Redeemed and Blessed
Getting bad news is hard to swallow at the moment, but I know things will work out -- they usually do.
For the last two months, I worked here as the star cook for this four-booth-and-counter-for-six steak-and-egg diner. I prefer nights over days, since that’s when the real excitements goes on. The natives go crazy after dark, and it does make the time fly by. But whenever asked, I’ll gladly pull a double shift for any cook who fails to show up, for that happens a lot here, I’ve discovered, and I can sure use the money.
And now this has to happen.
Today a visiting regional manager drops in for an unannounced visit. A fresh young college type, he and my inept manager, a Mrs. Dee, huddles in a corner booth for over an hour, pouring over paperwork while Darlene and me run the place. They had all of the shift schedules, time cards, a month’s worth of purchase orders and other forms spread out in neat stacks, and Darlene keeps going over there to fill both their cups with our good coffee -- the whole time Mrs. Dee is chain-smoking her menthol cigarettes and trying her best to answer all of his questions.
This all takes place during the morning lull, so I stand over by my grill, giving it a shine and straightening things up. That takes no effort, since it’s my normal routine. Darlene, she stays busy wiping down empty booths or stacking clean utensils from the steam washer, but ever so often she comes over and whispers to me how she is getting worried for Mrs. Dee.
She’s a grown woman, I finally tell her, and she can take care of herself. Besides, I got things to do here. Darlene just bites her lip and goes back to re-stocking her shelves. I walk in the back to get me another box of eggs, and when I come out, he holds up a finger like he wants more coffee, so I send Darlene over. She’s the waitress here -- not me.
She comes back with the pot still full and sets it back on the burner. Then she turns and wipes her hands on her apron, saying he wants to see me.
Her eyes look all nervous, but that’s the way Darlene acts anyway, so I lay my spatula on a towel I keep next to the stove, pick up a cleaner one and go see what this guy wants.
I slide in next to Mrs. Dee, facing the man who wears a shirt and a tie. He’s sorting papers and doesn’t look up right away, so while he’s doing that I signal Darlene to bring my cup over, and then I start digging around the edges of my fingernails with the towel. He stops then to look up at me. Next he laces his hands together, and he gets this intense look before he speaks.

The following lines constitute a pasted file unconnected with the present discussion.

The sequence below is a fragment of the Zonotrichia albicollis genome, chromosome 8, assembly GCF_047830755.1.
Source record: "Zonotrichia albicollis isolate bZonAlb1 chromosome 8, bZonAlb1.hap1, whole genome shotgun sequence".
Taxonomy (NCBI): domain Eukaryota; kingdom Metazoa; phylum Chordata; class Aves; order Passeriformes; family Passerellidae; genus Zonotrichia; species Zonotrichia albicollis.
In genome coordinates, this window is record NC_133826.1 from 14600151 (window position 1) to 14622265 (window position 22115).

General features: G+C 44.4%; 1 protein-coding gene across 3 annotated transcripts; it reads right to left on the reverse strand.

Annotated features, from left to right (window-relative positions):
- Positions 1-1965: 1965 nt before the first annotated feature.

“I am informed that you don’t like to wear our company shirt.”
I snort inwardly, but I don’t respond. I’ve already had this argument twice, and so I have my reasons set to go.
He never moves, but he does test me with what passes for hardened eyes.
“You will wear the company shirt.”
This guy has obviously never stood behind a grill before.
“That polyester crap has just been proven to catch on fire too easily.”
“Are you refusing to wear one?”
I’m not about to bow down to this youngster or his ghastly red shirts, so I sit up a little straighter, displaying the “keep on trucking” dude printed on the front of my tee shirt, and I shoot back.
“You have one in cotton?”
“So you refuse to wear our shirts.”
I stare him in the eye while Mrs. Dee begins to fumble for her Newports.
“You got one in cotton, I will wear it.”
Three seconds tick by.
“Then consider yourself fired.”
He next opens up a ledger book, carefully detaches a prepared company check from one page, and he places it on the table in front of me.
“Go collect your things and leave the premises.”
I keep staring into his eyes, deadpan.
Mrs. Dee lights her cigarette, and she gazes straight ahead. The next five seconds creep by slowly as I think what to do next.
Two months ago, right after moving here, I bought a new bicycle. It’s a cheap and dependable means of getting around, and it has suited me well.
So after this defeat at the hands of the company man, I peddle back to the apartment with a swirl of thoughts going through my head. The main one centers on my room mate, Joe. He will no doubt be less than pleased to learn that I now am unemployed.
Another deals with my fourteen-year-old son who just started school here. The three of us live together.
The other is on the weather -- these November days are beginning to turn chilly. Along the way I pass several roving backpackers walking the streets of Midland, which gives rise to a sudden idea. A recent special on television had featured balmy Corpus Christi as the place to be during the winter, and it’s just a few hundred miles south…